Tucumcari should prepare for and seek funding to comply with pending state-regulated humane euthanasia of shelter animals and regulation of animal shelters, according to a recommendation from a local resident.
Funding could initially come from the non-profit group Animal Protection of New Mexico (APNM) and additional funding from capital outlays from Gov. Bill Richardson, the State Legislature and private sources, Robert Ciolli has suggested to the city commission.
Ciolli also recommended that the city build a new shelter to meet the needs of the area and presented the commission with 141 signatures petitioning for a new shelter.
Ciolli has organized two visits by a mobile animal clinic to Tucumcari which has provided free or low cost spaying or neutering for residents’ animals.
Future changes call for humane euthanasia of animals by injection instead of poisoning in carbon monoxide chambers – which is presently used by Tucumcari. The injection method could cost between $6 and $45, because of the current lack of local and statewide trained and licensed staff, Ciolli said.
However, by making the transition to the preferred injection method, and with APNM’s assistance, the cost to the city could drop to between $1 and $2 per animal, Ciolli said.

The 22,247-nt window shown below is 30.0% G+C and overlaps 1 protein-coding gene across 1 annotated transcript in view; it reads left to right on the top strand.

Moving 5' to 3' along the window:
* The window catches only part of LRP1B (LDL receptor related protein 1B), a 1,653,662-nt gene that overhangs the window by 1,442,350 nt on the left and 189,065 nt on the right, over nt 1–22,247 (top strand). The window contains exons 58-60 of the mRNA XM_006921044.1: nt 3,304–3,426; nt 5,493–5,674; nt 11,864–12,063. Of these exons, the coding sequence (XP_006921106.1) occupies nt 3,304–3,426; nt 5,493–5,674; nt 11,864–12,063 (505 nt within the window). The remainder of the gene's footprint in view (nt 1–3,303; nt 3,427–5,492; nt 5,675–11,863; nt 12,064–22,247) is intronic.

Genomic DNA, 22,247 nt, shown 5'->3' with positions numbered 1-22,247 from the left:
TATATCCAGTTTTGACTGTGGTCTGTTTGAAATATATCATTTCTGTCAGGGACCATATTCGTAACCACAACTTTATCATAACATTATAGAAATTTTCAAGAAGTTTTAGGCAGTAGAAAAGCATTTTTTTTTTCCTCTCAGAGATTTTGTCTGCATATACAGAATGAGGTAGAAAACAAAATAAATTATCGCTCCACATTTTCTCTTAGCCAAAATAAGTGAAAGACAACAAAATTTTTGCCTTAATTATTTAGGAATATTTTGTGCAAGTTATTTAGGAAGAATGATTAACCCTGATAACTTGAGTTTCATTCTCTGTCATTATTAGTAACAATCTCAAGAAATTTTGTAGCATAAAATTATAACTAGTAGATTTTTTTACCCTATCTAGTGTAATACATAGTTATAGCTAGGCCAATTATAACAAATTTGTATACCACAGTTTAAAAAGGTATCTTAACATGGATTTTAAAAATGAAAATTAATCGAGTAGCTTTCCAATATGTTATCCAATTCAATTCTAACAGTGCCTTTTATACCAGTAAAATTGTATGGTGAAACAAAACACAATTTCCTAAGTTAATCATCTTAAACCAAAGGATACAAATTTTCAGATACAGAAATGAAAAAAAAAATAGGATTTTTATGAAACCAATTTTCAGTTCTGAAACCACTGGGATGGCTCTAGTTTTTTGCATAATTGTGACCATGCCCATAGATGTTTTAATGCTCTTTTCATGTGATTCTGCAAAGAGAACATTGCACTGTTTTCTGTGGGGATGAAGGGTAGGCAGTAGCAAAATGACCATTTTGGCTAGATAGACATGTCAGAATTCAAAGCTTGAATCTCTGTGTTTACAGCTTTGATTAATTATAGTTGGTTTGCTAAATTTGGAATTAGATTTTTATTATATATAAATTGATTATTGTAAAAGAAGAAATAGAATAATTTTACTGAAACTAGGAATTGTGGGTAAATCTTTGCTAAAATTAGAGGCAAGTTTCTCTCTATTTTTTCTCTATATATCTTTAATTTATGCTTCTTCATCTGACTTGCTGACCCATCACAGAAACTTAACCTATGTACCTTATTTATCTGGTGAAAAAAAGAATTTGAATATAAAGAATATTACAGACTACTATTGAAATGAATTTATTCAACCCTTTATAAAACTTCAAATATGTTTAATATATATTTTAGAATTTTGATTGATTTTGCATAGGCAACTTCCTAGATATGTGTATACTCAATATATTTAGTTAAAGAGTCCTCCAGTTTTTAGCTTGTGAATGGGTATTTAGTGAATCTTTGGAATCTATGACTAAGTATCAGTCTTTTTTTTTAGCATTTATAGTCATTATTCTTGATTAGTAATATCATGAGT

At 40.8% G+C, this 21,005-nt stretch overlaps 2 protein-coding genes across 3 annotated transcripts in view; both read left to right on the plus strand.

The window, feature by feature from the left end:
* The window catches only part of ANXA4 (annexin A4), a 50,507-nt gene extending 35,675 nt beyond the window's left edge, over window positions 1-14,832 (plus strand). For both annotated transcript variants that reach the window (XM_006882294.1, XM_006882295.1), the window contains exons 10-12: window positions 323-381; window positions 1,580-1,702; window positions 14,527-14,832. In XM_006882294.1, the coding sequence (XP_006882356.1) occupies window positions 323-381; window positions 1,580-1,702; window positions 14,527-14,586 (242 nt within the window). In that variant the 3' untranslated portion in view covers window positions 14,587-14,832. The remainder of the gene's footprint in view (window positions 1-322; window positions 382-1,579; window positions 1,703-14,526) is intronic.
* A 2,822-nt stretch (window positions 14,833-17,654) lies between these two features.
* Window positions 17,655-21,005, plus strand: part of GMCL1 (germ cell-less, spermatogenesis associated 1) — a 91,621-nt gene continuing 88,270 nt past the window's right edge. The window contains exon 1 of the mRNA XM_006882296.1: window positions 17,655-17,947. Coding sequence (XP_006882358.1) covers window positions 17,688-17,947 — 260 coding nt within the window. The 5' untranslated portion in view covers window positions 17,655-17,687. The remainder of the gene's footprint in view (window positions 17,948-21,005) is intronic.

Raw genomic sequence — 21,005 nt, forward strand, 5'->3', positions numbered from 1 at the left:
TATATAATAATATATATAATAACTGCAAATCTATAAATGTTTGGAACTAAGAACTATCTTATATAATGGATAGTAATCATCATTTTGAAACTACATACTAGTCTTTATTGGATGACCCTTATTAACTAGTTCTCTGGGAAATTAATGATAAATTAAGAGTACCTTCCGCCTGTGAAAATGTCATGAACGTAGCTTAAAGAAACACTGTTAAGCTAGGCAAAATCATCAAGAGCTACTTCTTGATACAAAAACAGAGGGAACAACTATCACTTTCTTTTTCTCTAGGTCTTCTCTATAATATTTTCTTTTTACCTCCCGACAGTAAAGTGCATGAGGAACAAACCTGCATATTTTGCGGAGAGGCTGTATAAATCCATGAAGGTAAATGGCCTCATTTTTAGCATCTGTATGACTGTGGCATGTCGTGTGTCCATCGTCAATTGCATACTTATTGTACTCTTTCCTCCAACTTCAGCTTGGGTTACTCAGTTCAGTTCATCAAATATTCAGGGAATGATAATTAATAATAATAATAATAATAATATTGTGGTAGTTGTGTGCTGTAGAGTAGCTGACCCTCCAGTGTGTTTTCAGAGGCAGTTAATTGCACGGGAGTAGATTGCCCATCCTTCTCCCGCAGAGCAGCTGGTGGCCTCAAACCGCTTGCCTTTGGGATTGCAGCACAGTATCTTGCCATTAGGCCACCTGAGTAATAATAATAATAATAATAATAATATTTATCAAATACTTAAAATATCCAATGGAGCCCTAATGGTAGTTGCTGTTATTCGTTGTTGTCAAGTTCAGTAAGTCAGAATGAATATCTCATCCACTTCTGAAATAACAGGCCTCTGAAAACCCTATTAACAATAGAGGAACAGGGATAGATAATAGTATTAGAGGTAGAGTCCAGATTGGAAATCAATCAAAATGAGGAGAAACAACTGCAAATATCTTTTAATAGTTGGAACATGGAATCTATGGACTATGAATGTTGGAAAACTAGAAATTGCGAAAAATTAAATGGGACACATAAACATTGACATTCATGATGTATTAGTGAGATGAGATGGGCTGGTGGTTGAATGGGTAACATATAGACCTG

The APNM would assist Tucumcari during the first year by providing drugs and training, said an APNM spokeswoman.
A dollar amount was not named, but the APNM would study Tucumcari’s shelter operations, the number of the animals it serves and other factors to determine how much it would costs for a year, said the spokeswoman.
While any expected legislation is about a year away, Ciolli said the city should prepare for what the new regulations will bring.
John Sutherland said one of the aspects facing the city is a lack of funding for such a project.
However, Sutherland and city commissioners said they needed time to review the anticipated changes and Ciolli’s recommendations